May 9, 2021: Look for five planets today. Jupiter and Saturn are visible in the southeast before sunrise. Venus, Mercury, and Mars are in the western sky after sunset.
by Jeffrey L. Hunt
Chicago, Illinois: Sunrise, 5:37 a.m. CDT; Sunset, 7:58 p.m. CDT. Check local sources for sunrise and sunset times for your location.
The parade begins before sunrise. Bright Jupiter and Saturn are low in the southeast at about one hour before sunup.
Jupiter is the brightest “star” in the sky at this hour. Only the sun, moon, and Venus are regularly brighter. On occasions Mars can be brighter than the Jovian Giant.
Saturn – dimmer that Jupiter, but brighter than most of the stars in the sky this morning – is 16.1° to the upper right of Jupiter.
Jupiter has slowly been moving away from Saturn since their great conjunction on the winter solstice.
Use a binocular to spot Iota Aquarii (ι Aqr on the chart), 1.3° to the lower right of Jupiter. Saturn is slowly approaching Theta Capricorni (θ Cap), but reverses its direction next week when the Ringed Wonder begins to retrograde – an illusion when our faster moving planet approaches and passes a slower-moving outer planet.
Sunrise interrupts the view of the morning planets. During the day Jupiter and Saturn move west and set before sundown. Venus, Mercury, and Mars rise during the daytime and follow the sun across the sky.
Viewing the planets during the day is possible with a telescope.
As the sun exits the sky in the west-northwest, brilliant Venus is low in the sky. At 30 minutes after sunset, the planet is about 5° above the horizon. It is visible to the unaided eye, but a binocular may be necessary to initially see it. The planet is at the beginning of this evening appearance that occurs during the rest to the year.
Mercury is 8.8° to the upper left of Venus. Use the binocular to find it. Can you see it without the optical assist?
Venus as an evening star article.
Read more about Venus in our summary document.
Mercury is enroute to its best evening appearance of the year. The planet is bright, but night-after-night, the intensity lessens.
By 45 minutes after sunset, Venus is near the west-northwest horizon and Mercury is easy to see. The binocular may be needed to see the star Aldebaran, 7.8° to the lower left of the speedy planet.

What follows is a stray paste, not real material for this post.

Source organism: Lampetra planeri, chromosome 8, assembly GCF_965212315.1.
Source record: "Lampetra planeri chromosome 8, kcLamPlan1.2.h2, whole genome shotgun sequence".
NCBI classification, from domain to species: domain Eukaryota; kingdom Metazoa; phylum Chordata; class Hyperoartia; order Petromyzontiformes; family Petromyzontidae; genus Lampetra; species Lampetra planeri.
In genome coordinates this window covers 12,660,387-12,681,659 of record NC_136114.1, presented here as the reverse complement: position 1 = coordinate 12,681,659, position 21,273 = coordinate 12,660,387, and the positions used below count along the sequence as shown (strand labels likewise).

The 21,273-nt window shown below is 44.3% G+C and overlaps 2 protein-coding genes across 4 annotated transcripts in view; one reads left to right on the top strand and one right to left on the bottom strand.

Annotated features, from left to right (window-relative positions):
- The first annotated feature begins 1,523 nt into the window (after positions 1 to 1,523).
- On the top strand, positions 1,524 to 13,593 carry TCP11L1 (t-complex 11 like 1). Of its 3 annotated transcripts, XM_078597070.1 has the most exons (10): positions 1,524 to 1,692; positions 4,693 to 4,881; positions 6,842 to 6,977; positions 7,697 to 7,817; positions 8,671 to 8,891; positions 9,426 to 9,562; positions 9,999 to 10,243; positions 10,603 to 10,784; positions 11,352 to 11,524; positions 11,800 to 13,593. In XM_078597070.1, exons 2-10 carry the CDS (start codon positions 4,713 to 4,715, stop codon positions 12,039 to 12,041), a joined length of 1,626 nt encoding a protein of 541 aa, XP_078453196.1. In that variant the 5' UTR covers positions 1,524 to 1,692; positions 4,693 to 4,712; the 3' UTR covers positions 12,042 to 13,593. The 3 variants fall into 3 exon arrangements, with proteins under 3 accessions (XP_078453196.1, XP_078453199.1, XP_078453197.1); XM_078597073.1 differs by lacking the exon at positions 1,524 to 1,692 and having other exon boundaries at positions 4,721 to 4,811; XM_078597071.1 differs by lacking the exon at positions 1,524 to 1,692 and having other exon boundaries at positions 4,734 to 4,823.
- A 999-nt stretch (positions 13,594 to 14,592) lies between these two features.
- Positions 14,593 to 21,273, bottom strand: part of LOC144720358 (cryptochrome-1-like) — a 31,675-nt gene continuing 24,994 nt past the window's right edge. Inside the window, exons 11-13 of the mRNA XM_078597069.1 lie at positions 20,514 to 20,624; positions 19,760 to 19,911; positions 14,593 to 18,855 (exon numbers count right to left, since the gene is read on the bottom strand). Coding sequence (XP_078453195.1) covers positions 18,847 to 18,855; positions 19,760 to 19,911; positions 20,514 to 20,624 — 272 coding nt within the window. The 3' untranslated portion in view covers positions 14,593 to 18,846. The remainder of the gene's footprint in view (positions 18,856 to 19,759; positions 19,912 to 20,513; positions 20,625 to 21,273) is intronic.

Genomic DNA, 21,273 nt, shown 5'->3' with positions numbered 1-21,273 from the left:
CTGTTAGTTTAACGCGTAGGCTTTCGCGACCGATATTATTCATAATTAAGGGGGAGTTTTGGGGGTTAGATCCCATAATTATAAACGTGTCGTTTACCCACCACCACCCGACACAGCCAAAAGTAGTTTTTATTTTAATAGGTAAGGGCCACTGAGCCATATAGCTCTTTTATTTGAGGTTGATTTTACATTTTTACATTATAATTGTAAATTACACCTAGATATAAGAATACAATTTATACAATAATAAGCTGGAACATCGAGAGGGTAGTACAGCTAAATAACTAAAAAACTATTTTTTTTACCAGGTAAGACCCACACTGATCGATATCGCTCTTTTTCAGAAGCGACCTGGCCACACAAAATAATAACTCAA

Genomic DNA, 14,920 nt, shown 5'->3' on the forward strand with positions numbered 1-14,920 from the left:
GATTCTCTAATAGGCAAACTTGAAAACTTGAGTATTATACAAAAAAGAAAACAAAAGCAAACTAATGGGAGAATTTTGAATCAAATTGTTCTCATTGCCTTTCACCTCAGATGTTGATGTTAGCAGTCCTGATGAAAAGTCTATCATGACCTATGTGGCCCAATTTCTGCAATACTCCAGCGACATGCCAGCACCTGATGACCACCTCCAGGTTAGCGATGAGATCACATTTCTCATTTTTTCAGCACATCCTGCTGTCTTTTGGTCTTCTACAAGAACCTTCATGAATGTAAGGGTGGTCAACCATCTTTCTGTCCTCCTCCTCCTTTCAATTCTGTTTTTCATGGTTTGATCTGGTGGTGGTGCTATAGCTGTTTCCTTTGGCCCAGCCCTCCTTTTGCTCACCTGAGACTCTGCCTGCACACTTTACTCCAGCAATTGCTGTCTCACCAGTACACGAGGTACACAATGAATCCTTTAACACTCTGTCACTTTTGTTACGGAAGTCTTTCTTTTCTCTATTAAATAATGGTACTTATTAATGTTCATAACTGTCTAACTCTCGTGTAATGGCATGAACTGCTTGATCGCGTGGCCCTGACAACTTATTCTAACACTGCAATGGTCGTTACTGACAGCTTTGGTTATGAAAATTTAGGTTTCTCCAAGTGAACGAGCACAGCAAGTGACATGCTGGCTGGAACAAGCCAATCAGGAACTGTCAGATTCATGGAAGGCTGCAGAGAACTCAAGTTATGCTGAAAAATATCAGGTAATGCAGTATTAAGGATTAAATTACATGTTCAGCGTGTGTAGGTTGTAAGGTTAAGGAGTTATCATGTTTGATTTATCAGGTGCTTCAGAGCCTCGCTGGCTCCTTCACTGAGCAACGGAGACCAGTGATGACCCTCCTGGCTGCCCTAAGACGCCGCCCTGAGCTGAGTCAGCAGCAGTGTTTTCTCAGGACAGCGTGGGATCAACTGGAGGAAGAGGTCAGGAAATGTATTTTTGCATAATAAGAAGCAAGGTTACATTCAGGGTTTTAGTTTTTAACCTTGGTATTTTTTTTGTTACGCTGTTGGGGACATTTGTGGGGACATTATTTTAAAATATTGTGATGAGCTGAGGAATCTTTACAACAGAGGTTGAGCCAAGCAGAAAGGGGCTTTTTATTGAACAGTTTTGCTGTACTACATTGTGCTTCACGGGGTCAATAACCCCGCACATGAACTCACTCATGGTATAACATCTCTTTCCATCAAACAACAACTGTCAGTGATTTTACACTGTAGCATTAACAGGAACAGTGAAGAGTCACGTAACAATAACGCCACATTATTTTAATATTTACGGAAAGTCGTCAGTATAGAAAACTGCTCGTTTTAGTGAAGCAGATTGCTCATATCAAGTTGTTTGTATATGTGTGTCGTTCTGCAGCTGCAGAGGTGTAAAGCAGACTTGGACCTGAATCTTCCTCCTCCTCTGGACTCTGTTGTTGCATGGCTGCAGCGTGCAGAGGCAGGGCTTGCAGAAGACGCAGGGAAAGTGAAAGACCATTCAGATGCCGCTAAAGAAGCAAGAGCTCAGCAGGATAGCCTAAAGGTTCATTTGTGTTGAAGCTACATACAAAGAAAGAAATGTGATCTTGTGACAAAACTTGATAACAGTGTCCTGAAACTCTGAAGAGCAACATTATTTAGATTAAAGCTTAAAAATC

At this hour, Mars is visible over 30° to the upper left of Mercury.
Here’s more about Mercury during May 2021.
By an hour after sunset, Venus is below the horizon and Mercury is lower in the sky.
Mars is about one-third of the way up in the sky in the west, in front of Gemini, below Castor and Pollux. The constellation resembles two stick figures.
The planet is 0.6° to the lower left of Mebsuta (ε Gem on the chart), “the outstretched paw of the lion.”
The Red Planet is moving eastward through the constellation. The plane of the solar system goes from the lower right corner of the chart to the upper left. By month’s end, Mars is to the lower left of Pollux.
Here’s more about Mars during 2021.
Venus sets nearly an hour after sunset. Mercury follows about 50 minutes later. Mars sets over 4 hours after sundown.
The parade begins tomorrow morning again before sunrise.
Where was the moon during today’s planet parade?
Detailed Note: Jupiter and Saturn are in the southeast before sunrise. Saturn is nearly 24° above the horizon and 0.7° to the right of θ Cap. Bright Jupiter, in front of the dim stars of Aquarius, is 16.1° to the lower left of Saturn. In the starfield, the Jovian Giant is 1.3° to the upper left of ι Aqr. Three planets are visible after sunset. Thirty minutes after sunset, Venus is nearly 5° up in the west-northwest. Use a binocular to spot Mercury (m = −0.4), 8.8° to the upper left of Venus. Fifteen minutes later, Venus is about 2° above the horizon. Mercury is 7.8° to the upper right of Aldebaran. Dimmer Mars is over 30° to the upper left of Mercury and 0.6° to the lower left of ε Gem.
Read more about the planets during May 2021.
July 6, 2021: In less than a week, brilliant Venus passes Mars in the west-northwestern sky after sunset. This evening the two planets are 3.8° apart. Venus is over 18° to the lower right of the star Regulus.
July 1 – July 7, 2021, the waning crescent appears in the eastern sky. Early in the viewing period, the moon is among the dim stars of Pisces. As the week progresses, the moon wanes and moves farther eastward, appearing near Taurus.
July 5, 2021: Our planet Earth reaches its farthest point in its yearly trek around the sun. Our seasons are not related to Earth’s distance from the sun. Coincidentally, the moon is at its farthest point from Earth today.
July 5, 2021: Venus continues to close in on Mars in the west-northwest after sunset. In a week Venus passes the Red Planet.
July 4, 2021: The Venus – Mars conjunction is eight days away. This evening Venus moves to within 5° of the Red Planet.